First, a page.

Magnetic shape memory films

Magnetic shape memory (MSM) materials can change their shape in a magnetic field. The overall strain can be as high as 12%, which is much larger than in any common magnetostrictive material. These materials are interesting for all actuation applications. 


The magnetic-field induced strain


In the animation above, a single crystal of the magnetic shape memory material Ni-Mn-Ga is placed in an alternating magnetic field. When the field increases, the length of the crystal in the field direction decreases by about 6%. When the field is decreased, this effect is reversed, because a constant external force is applied perpendicular to the magnetic field. 

The mechanism behind this outstanding effect is the magnetic-field-induced twin boundary motion. The stripes that grow and shrink at the surface of the sample are signs of twin boundaries. These are interfaces inside the crystal where the crystal axes and also the direction of the easy axis of magnetization change (Figure (a) above). When a magnetic field is applied, the twin boundaries move in a way that the areas which have their easy axes in field direction grow. Since the crystal directions are coupled to the easy axis of magnetization, this leads to a decrease of the sample size. An external stress can reset the sample again by moving the twin boundaries.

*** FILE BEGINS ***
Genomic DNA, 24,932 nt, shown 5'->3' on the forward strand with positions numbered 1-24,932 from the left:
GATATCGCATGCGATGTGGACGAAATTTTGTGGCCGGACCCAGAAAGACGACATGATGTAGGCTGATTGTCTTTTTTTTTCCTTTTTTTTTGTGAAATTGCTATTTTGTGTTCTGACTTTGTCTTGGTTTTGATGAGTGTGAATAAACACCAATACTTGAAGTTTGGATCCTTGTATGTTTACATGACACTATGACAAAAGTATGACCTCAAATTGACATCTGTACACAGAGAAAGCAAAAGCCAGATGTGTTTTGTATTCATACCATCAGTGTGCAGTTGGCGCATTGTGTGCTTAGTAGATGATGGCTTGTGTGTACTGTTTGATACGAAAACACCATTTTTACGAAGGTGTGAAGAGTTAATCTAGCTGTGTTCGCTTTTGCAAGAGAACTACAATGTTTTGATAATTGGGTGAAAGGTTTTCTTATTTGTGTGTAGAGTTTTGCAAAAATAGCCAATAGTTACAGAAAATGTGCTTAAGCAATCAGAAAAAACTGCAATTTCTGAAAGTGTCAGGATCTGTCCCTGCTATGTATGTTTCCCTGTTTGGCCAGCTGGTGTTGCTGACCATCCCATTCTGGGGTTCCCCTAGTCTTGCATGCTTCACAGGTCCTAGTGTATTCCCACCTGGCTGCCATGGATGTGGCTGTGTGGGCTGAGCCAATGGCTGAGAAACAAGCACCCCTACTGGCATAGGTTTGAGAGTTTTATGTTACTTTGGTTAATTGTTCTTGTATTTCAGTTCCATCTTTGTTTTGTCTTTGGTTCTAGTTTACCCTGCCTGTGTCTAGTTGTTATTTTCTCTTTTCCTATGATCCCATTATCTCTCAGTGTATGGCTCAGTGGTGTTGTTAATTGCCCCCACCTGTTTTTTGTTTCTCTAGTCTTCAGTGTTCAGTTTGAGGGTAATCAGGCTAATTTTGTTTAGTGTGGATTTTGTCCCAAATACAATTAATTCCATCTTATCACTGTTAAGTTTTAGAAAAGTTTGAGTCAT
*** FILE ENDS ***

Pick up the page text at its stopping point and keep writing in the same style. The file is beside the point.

Why thin films?

Thin films are suitable model systems to understand the behavior of the material and the influence of restrictions in size. Epitaxial films are also interesting to build micro-actuators. We study films of the prototype materials Ni-Mn-Ga and Fe-Pd. 


Recent Highlights

M.E. Gruner, S. Faehler, P. Entel: Magnetoelastic coupling and the formation of adaptive martensite in magnetic shape memory alloys, Physica Status Solidi B 251 (2014) Nr. 10, S. 2067-2079

M. Kohl, M. Schmitt, A. Backen, L. Schultz, B. Krevet, S. Faehler: Ni-Mn-Ga shape memory nanoactuation, Applied Physics Letters 104 (2014) Nr. 4, S. 43111/1-5

R. Niemann, J. Kopecek, O. Heczko, J. Romberg, L. Schultz, S. Faehler, E. Vives, L. Manosa, A. Planes: Localizing sources of acoustic emission during the martensitic transformation, Physical Review B 89 (2014) Nr. 21, S. 214118/1-11


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Topic Info

Group Leader

PD Dr. Sebastian Fähler

Phone: +49-351-4659-588
Email: s.faehler(@t)

People Involved

Cooperative Activities

IFW Research Topic
"Magnetic Materials for Energy"

DFG SPP 1239 "Magnetic Shape Memory"